15. I'm shocked no one has started a topic on Preserve. This place easily is one of the best in the area, and I include DC metro. After having their chef's 5 course tasting menu there last weekend, it is no surprise that they are included in the Washingtonian list of best restaurants. It is in a great location right on Main Street directly across from Chick and Ruth Deli. We had a large group and a fabulous meal with great service. The place is rather small only 40 or so seats in total including a bunch of bar seating. There is an open kitchen right in the back of the long narrow dining room. It is a husband (chef) and wife (FOH manager) team. We started with a round of cocktails - my gin-based one was great accompaniment to the first snack course. $65 for 5 courses (not including drinks/taxes, etc.) was a steal as each course was really 3-4 items with sides. First, we had the Chicken Caesar Skins which was very inventive and delicious. You make your own sandwich of small strips of fried chicken skin, mini romaine lettuce leaves, and spread a bit of Caesar dressing on it (I think I'm forgetting one component too). Also in the first course was their potted, soft goat cheese with warm slices of bread. This was one of the few items that was only good, not great. Most were great. The cheese is topped with oil and possibly some pickled vegetables. ALSO for the first course was a great variety of different quick pickled vegetables - radish, carrots, and 3 more I can't remember. Each one had been brined in a different way - some sweeter, some spicier. I'm a pickle lover and maker and these were superb. Second course was individual bowls of pan-seared scallops with a bit of sausage in a fennel broth and family style plate of head on shrimp with butternut squash salad with a lime-serrano vinaigrette. I don't eat shellfish so I didn't try this course but everyone loved it. Third course was three family style dishes: 1) glazed porcini trumpet pasta with roasted mushrooms, preserved lemons, capers and parmesan - great for mushroom lovers and rich, 2) cheese and potato pierogis with caramelized onions and sour cream - very well made but a bit bland compared to the other bolder flavored dishes, and 3) crispy kale with cumin yogurt, sweet pepper jelly and red onion. This last one is their twist on Rasika's crispy spinach (or Bombay Club's crispy kale) with more mid-atlantic/PA dutch flavorings. The kale was awesome and like Rasika worth a trip. Fourth course was a bucket of delicately fried catfish, with various sides - creamy mashed potatos, Brussel sprout and carrot slaw, bread and butter tomato pickles, cornbread with honey butter and 4 different sauces - regular remoulade, spicier remoulade, and a green and red hot sauce (all house made). The fish and hot sauces were very nice, the pickles were excellent and the cornbread also really decadent with the honey butter. Mashed potatoes were good, but nothing special. Fifth course was dessert - individual portions of Tandy cake and shoo-fly mousse pie. The tandy cake is dense yellow cake with a rich chocolate/peanut butter icing. It was only ok. The shoo-fly was better with sweet but not cloying mousse on top of a thin crust. We also had them pair a white wine with the first 2 courses and red for the second two. I didn't catch the names but they were good and paired nicely. I highly recommend going to Preserve if you are near or passing through Annapolis. Despite the overwhelming amount of food described above, they are mostly an a la carte menu and have a nice mix of vegetarian and meat/seafood items. If nothing else, go for the pickled items and crispy kale.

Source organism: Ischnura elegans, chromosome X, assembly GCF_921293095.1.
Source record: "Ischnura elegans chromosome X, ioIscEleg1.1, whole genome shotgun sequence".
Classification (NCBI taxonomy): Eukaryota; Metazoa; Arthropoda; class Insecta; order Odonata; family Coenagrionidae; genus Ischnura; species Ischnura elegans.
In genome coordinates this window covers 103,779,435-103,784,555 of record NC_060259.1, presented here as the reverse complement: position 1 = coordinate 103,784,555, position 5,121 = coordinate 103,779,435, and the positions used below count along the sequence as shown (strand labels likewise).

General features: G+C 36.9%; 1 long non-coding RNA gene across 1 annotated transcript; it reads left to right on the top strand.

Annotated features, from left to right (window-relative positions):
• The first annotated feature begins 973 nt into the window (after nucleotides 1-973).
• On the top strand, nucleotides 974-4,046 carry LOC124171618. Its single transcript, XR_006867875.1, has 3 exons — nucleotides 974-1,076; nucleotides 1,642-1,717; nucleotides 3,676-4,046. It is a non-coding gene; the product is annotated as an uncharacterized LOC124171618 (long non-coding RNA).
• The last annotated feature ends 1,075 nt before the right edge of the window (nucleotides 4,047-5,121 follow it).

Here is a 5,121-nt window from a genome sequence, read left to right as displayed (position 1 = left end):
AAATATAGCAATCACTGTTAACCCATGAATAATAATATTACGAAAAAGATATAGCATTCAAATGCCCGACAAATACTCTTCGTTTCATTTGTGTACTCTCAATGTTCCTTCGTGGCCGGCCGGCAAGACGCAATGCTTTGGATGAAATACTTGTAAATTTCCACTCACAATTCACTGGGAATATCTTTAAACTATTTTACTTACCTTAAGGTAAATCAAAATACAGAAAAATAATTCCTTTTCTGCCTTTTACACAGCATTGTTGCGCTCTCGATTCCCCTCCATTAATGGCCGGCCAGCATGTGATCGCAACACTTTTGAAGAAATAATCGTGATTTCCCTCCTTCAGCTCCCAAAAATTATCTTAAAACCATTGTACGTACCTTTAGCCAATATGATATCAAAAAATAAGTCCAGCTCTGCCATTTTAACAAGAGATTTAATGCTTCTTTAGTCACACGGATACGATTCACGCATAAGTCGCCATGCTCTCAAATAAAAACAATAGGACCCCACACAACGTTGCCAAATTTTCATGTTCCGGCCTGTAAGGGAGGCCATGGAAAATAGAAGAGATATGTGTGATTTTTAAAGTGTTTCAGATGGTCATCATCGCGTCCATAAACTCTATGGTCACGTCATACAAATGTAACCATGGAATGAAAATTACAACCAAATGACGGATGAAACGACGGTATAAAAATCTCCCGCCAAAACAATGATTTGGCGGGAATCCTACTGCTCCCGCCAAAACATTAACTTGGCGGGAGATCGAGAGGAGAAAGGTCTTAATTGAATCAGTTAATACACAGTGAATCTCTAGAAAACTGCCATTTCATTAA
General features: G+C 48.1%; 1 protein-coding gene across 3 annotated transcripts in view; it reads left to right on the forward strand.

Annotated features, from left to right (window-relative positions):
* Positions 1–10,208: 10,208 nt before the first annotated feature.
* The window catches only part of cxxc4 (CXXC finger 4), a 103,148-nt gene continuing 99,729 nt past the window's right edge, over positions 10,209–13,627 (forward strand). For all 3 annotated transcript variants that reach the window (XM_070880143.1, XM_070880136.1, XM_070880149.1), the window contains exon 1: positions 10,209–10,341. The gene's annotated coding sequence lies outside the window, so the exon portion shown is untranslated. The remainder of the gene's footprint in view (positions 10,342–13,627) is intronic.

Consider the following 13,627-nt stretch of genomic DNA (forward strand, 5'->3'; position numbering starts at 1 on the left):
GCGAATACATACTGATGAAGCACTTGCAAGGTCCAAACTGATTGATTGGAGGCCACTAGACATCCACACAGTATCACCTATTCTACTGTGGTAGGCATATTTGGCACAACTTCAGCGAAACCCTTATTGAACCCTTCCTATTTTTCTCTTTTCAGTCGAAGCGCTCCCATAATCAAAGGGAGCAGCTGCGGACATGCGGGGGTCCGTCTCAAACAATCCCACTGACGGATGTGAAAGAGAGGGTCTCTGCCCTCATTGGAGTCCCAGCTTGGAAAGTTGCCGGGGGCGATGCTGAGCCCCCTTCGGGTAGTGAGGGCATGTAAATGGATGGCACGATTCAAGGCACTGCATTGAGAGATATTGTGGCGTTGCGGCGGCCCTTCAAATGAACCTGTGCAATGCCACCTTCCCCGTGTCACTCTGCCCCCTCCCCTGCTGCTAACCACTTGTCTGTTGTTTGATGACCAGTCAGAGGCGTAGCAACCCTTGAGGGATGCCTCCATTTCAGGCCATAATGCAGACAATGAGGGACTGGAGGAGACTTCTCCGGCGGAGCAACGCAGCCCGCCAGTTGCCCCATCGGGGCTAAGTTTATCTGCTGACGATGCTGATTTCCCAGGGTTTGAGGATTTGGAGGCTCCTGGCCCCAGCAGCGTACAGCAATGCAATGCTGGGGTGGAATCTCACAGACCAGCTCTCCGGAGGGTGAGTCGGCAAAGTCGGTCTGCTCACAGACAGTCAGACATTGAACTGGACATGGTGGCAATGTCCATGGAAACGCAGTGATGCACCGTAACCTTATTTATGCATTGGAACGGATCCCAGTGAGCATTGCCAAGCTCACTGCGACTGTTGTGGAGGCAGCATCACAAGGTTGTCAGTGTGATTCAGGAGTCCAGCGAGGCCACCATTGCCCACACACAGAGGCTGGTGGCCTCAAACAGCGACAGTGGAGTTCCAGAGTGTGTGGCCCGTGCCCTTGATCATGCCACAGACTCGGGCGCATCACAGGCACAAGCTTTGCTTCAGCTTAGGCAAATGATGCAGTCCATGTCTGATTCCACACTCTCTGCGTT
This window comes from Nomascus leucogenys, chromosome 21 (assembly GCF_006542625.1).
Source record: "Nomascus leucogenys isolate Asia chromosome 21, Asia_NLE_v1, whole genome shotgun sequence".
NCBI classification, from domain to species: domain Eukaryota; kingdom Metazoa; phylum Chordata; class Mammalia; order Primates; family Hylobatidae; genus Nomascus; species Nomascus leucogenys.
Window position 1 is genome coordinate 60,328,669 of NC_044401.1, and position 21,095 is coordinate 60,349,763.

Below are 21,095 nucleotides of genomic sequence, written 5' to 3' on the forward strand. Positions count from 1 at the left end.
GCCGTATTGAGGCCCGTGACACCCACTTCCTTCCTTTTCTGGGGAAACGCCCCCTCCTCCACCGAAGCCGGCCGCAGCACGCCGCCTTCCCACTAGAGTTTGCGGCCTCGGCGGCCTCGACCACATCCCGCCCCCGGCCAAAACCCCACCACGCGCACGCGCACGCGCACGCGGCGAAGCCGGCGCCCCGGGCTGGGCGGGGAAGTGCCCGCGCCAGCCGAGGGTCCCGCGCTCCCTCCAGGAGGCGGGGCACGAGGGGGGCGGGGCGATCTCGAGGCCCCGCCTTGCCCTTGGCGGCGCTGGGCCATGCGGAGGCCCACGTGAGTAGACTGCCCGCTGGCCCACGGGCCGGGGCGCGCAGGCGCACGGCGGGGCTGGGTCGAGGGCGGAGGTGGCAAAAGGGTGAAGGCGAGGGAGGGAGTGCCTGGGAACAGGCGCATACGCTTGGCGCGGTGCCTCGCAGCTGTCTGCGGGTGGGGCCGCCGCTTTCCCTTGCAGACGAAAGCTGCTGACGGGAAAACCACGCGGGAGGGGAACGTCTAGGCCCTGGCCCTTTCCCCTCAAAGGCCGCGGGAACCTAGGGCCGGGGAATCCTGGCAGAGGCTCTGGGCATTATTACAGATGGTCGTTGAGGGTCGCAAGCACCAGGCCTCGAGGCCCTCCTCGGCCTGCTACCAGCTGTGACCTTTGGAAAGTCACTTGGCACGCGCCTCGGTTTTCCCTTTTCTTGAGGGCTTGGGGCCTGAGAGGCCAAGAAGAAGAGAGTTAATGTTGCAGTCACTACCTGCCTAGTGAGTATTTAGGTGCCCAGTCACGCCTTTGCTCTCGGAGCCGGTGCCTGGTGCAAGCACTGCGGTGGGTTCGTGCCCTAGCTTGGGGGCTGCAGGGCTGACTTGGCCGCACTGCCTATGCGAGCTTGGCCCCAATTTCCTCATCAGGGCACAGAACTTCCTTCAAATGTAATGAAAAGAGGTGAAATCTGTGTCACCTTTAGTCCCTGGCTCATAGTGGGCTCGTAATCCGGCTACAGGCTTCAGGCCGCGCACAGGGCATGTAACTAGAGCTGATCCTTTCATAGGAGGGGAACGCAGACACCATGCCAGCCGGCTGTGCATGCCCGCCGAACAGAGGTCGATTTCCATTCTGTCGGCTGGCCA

16. Since moving to Houston, I've been on a mission to find my new place. I'm the kind of creature of habit that needs a local, a home base. In New York, the dearly departed Redhead, and (also dearly departed) Northern Spy filled that role, and in DC, Boundary Road did the heavy lifting. While it may be a tad premature to say after only one visit, Nobie's is looking the part here in Clutch City. Nobie's is named for the chef's grandmother, and radiates a warm, familiar feel from the very beginning. I think the comforting confines of the former Au Petit Paris help, as do the beautiful vintage speakers displayed throughout, playing an eclectic mix of music off of a stash of vinyl records. It also helped that we immediately ran into an acquaintance at the bar as we walked in...a welcome occurrence when you're new to a city. The bar itself is relatively small, with a few stools, and from the looks of it, the full menu is available there. Cristina and I have a long-documented love of dining at the bar wherever we are, so I imagine we'll end up parked on those stools fairly often. We started with 2 of the 3 cocktail specials of the moment, the lightly effervescent gin-based Snow on the Pines, and the rye-based Baby it's Cold Outside (served warm, which would've been even better if it weren't 70 degrees in Houston right now). Both were excellent, and I imagine it would be tough to go wrong ordering whatever the daily cocktails happen to be. The rest of the drink list is equally well-edited and curated, with 3 interesting draft beer options, and a number of bottles and cans (big ups for Lone Pint Yellow Rose on tap). I took note of the Schlitz tallboy for $3 and $5 shot of Four Roses Yellow Label for another time/context. I miss my occasional late nights at Boundary Road with a friend or 2, winding down with a slightly superfluous Natty Boh and shot of Old Overholt. We started with a couple small plates. The Texas Tartare is a finely chopped steak tartare adapted to our lovely State's tastes with smoked jalapeño and topped with a layer of deviled egg yolk. Served with nicely toasted bread, this was a hit. The "Texas" bits were noticeable but played with a measured hand such that they didn't overtake the basic flavor profile of my beloved steak tartare. This is the kind of thing that can get super gimmicky real fast, and the skill shown with this dish is a real "tell" as to what you can expect from the kitchen here. The beer battered sweet potato tots came hot from the fryer in a bowl ringed with a whipped goat cheese. Crispy, soft, salty, cheesy. So get those. It was tough to pass up some of the other snacks on offer...the dukkah Chex mix and cool ranch chickpeas sounded great. Next time. Our salad of local citrus and fennel was the perfect foil for the richness of the tartare. Segments of grapefruit and orange mingled with paper-thin slices of fennel, bits of mint, red chili, and black sesame seeds. This is a simple salad whose execution elevated it beyond my expectations. There are a few salads on the menu, and if they all receive the care this one did, they shouldn't be missed. Moving along, we shared the Ricotta-stuffed raviolo with crispy duck confit, and the Aleppo prawns with burnt orange. The pasta is a rather robust single raviolo filled with house-made herbed ricotta and an egg yolk that covers everything beautifully once you cut into the shell. This was surrounded with irregularly sized pieces of crisped duck confit. This was a hearty dish whose richness would have been better appreciated in colder weather, but was still greedily devoured. The ricotta was light and lemony, and a nice counterpoint to the richness surrounding it. The prawns were served head-on and simply, seasoned with citrus and Aleppo pepper. These were well-cooked and delicious, though without any accompaniment on the plate, they felt a bit spare. We unfortunately skipped dessert to make it to a movie, but there will be plenty of time for that later. Nobie's hit all the right notes, from the unfussy, comfortable decor, to the friendly, unpretentious staff (none of that "Are you familiar with chef's concept crap), to the soulful, straightforward, ingredient-driven cooking. There's something for everyone here, from bar snacks and well-chosen wines by the glass, to large-format dishes like a grilled octopus and "Fred Flintstone" ribeye. My favorite joints always have that flexibility. Nobie's is a welcome and important addition to the Houston scene. Keep my seat warm guys, I'll be back soon.